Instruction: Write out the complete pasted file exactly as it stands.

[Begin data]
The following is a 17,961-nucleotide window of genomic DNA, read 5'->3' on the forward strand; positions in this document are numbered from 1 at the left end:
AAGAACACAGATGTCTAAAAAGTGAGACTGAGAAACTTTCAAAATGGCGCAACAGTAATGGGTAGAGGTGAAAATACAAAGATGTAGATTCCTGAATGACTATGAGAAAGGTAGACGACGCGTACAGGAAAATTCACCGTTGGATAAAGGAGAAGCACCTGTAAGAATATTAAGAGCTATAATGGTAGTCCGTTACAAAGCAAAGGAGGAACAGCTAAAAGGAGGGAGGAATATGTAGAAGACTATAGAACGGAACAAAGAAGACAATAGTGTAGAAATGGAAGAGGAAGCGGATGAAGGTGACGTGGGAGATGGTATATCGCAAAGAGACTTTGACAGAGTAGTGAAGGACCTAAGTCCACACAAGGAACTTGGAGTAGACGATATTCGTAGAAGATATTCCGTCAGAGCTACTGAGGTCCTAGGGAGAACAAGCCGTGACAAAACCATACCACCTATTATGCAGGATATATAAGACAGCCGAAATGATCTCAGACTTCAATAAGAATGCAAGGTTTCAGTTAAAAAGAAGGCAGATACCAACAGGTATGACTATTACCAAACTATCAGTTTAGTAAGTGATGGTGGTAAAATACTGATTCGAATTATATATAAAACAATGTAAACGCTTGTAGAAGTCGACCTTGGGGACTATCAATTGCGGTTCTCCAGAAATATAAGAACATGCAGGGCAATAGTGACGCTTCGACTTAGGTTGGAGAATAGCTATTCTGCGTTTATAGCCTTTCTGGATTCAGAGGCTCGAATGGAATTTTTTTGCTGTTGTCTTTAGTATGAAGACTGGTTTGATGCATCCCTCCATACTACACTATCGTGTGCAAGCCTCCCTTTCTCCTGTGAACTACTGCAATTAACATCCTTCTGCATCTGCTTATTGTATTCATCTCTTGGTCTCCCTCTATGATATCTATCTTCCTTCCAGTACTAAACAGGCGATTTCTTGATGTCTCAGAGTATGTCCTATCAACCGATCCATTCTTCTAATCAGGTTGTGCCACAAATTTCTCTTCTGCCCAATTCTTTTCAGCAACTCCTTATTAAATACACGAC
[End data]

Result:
The following is a 17,961-nucleotide window of genomic DNA, read 5'->3' on the forward strand; positions in this document are numbered from 1 at the left end:
AAGAACACAGATGTCTAAAAAGTGAGACTGAGAAACTTTCAAAATGGCGCAACAGTAATGGGTAGAGGTGAAAATACAAAGATGTAGATTCCTGAATGACTATGAGAAAGGTAGACGACGCGTACAGGAAAATTCACCGTTGGATAAAGGAGAAGCACCTGTAAGAATATTAAGAGCTATAATGGTAGTCCGTTACAAAGCAAAGGAGGAACAGCTAAAAGGAGGGAGGAATATGTAGAAGACTATAGAACGGAACAAAGAAGACAATAGTGTAGAAATGGAAGAGGAAGCGGATGAAGGTGACGTGGGAGATGGTATATCGCAAAGAGACTTTGACAGAGTAGTGAAGGACCTAAGTCCACACAAGGAACTTGGAGTAGACGATATTCGTAGAAGATATTCCGTCAGAGCTACTGAGGTCCTAGGGAGAACAAGCCGTGACAAAACCATACCACCTATTATGCAGGATATATAAGACAGCCGAAATGATCTCAGACTTCAATAAGAATGCAAGGTTTCAGTTAAAAAGAAGGCAGATACCAACAGGTATGACTATTACCAAACTATCAGTTTAGTAAGTGATGGTGGTAAAATACTGATTCGAATTATATATAAAACAATGTAAACGCTTGTAGAAGTCGACCTTGGGGACTATCAATTGCGGTTCTCCAGAAATATAAGAACATGCAGGGCAATAGTGACGCTTCGACTTAGGTTGGAGAATAGCTATTCTGCGTTTATAGCCTTTCTGGATTCAGAGGCTCGAATGGAATTTTTTTGCTGTTGTCTTTAGTATGAAGACTGGTTTGATGCATCCCTCCATACTACACTATCGTGTGCAAGCCTCCCTTTCTCCTGTGAACTACTGCAATTAACATCCTTCTGCATCTGCTTATTGTATTCATCTCTTGGTCTCCCTCTATGATATCTATCTTCCTTCCAGTACTAAACAGGCGATTTCTTGATGTCTCAGAGTATGTCCTATCAACCGATCCATTCTTCTAATCAGGTTGTGCCACAAATTTCTCTTCTGCCCAATTCTTTTCAGCAACTCCTTATTAAATACACGAC